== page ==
Defining and Treating Polycystic Ovarian Syndrome – Naturally
Polycystic Ovaries vs Normal Ovaries
Have you ever experienced pain mid-cycle (“I thought cramps were only supposed to happen DURING my menses!?”)? Do you have acne along your chin? Are you experiencing hair growth in places you would rather not talk about? Is your cycle irregular? If you have answered yes to any or all of these questions, you may be suffering from Polycystic Ovarian Syndrome better known as PCOS. Maybe you don’t have PCOS, but something is not quite right with your hormones. A combination of diet and herbs is helpful in not only treating polycystic ovarian syndrome, but also many women’s health issues. But first, let’s talk about common questions about PCOS and what to do about it!
What is Polycystic Ovarian Syndrome (PCOS)?
PCOS is a complicated condition that occurs as a result of hormone imbalance that can be caused by a number of factors. As a result of the hormones being out of balance, numerous cysts can form in the ovaries. An imbalance of one hormone can throw off other hormones because our entire endocrine system works together. The hormonal shift can lead to many of the symptoms described below.
What are common symptoms of PCOS?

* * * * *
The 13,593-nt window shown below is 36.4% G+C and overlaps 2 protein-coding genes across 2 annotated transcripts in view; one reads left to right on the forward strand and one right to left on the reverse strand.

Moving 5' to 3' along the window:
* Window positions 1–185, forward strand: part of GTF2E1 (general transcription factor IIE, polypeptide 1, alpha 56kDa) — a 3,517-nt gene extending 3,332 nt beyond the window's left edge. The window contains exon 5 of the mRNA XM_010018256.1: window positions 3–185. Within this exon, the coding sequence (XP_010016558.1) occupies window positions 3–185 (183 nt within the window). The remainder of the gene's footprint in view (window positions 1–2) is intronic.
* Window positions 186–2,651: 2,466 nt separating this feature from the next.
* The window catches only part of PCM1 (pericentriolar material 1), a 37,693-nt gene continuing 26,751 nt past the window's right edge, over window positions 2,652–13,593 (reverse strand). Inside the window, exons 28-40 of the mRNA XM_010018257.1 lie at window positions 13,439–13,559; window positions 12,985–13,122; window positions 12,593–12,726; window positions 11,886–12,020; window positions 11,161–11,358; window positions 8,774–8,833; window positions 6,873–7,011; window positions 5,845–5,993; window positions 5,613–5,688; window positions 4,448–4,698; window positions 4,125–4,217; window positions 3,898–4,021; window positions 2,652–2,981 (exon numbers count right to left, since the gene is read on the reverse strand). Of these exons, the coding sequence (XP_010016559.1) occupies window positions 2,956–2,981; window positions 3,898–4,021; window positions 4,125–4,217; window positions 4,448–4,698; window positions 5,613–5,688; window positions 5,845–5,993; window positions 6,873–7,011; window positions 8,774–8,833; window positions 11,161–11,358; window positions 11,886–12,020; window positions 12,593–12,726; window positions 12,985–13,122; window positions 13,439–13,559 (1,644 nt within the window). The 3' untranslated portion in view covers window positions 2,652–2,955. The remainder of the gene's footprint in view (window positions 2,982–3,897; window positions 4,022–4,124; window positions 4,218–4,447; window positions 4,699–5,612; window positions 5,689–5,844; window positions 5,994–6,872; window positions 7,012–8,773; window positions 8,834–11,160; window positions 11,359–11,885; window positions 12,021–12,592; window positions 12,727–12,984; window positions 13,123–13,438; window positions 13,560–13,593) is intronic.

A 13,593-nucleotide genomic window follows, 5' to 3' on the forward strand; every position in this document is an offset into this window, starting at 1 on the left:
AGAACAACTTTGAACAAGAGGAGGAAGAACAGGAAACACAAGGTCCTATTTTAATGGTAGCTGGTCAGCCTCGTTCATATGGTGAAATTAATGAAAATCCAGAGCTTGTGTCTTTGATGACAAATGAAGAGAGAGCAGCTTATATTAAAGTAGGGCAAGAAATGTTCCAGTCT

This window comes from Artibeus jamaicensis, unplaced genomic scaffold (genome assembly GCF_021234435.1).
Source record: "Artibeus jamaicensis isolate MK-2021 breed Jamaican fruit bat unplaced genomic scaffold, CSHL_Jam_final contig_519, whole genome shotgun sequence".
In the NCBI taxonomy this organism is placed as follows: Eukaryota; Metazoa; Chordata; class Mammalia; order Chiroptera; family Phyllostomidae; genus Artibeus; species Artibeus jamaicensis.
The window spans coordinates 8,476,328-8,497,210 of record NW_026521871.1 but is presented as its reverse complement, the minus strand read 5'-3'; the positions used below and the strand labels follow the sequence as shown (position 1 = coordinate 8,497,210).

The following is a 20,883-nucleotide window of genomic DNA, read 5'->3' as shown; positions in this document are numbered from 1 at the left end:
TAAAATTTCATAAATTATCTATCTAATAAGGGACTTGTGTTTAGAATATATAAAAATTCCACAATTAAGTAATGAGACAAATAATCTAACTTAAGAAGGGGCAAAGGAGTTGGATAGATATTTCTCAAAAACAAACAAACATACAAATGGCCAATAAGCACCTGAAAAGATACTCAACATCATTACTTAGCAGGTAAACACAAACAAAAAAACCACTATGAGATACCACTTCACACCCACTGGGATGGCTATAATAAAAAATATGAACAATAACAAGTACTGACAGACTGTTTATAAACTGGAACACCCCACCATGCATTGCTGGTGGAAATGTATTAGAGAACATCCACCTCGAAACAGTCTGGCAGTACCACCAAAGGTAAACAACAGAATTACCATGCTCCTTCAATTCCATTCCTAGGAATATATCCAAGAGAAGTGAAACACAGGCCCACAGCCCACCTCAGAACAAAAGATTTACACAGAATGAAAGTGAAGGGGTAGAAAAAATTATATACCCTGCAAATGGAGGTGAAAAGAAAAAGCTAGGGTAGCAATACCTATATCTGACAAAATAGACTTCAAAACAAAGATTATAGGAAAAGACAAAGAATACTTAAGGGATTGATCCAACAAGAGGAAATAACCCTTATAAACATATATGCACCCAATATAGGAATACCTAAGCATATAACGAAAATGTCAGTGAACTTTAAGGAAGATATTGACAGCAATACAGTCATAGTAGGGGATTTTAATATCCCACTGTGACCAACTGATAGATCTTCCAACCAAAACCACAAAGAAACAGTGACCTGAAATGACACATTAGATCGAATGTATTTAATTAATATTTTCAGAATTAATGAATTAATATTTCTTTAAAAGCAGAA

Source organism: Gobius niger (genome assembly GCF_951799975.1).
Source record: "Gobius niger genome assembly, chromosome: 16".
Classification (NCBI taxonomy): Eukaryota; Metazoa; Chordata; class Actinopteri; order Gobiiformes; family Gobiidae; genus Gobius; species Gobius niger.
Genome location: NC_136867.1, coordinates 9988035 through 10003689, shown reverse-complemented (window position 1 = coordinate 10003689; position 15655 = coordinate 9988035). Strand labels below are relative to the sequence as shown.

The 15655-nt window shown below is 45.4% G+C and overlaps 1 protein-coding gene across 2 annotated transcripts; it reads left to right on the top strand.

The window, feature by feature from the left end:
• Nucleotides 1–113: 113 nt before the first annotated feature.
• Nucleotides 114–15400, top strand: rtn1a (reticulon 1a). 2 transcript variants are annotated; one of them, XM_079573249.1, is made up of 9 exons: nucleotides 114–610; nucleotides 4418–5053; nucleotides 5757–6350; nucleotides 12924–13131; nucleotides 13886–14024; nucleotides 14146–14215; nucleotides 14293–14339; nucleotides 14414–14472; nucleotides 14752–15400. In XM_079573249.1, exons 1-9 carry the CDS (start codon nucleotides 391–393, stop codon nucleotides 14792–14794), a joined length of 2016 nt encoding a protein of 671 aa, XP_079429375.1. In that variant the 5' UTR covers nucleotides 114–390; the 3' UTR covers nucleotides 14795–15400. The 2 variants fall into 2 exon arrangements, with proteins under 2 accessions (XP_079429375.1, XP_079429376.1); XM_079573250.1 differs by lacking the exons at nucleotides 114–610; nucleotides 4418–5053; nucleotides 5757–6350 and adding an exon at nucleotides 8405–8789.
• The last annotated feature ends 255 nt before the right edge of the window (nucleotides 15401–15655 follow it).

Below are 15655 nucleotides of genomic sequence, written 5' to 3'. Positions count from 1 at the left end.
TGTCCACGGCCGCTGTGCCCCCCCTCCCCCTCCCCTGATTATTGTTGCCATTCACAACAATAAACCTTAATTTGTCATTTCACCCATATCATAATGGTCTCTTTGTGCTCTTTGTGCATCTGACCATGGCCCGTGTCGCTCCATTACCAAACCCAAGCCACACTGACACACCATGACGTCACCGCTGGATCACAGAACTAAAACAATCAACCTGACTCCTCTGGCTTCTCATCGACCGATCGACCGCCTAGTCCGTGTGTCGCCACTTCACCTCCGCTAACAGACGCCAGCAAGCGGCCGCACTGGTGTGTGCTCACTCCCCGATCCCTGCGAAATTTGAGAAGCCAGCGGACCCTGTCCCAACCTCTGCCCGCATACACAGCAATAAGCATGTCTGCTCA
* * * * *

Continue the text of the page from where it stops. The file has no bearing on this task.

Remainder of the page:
- Acne – specifically on your chin and jawline
- Hair growth – also specifically on your chin, but chest, abdomen, and back too
- Pain during ovulation – cysts can rupture
- Infertility – PCOS can cause fertility problems
- Irregular cycle – if your hormones are off, this can throw off your cycle
- Weight gain
- Insulin resistance or diabetes – Insulin can cause an increase in free testosterone by decreasing sex hormone binding globulin production from your liver
How is PCOS diagnosed?
- A comprehensive intake to discuss your symptoms, changes, and menstrual history
- Physical exam to evaluate symptoms
- Blood testing is recommended to evaluate hormones and blood sugar. Blood tests are also important to rule out other causes.
- An ultrasound is needed for the final diagnosis. The ultrasound will be able to detect cysts on the ovaries. Generally more than 9 cysts can be seen on one ovary.
What are the long term effects of PCOS?
- Weight gain
- Insulin resistance which can lead to type II diabetes
- Increased risk of cardiovascular disease
- Elevated blood pressure and cholesterol
Treating Polycystic Ovarian Syndrome
What can I do immediately?
- Start exercising – weight loss can help rebalance hormones if you are overweight
- Quit smoking
- Increase your vegetable intake and reduce sugar intake
- Start tracking your cycle to help determine whether you are “regular” or not
What do I do next?
- Schedule a visit with me to discuss your history and begin lab evaluations even if you’re not sure whether you have PCOS or not, I can help make that distinction.
- Learn how to treat PCOS naturally with dietary changes and herbs prescribed specifically for you
- Start feeling and looking your BEST!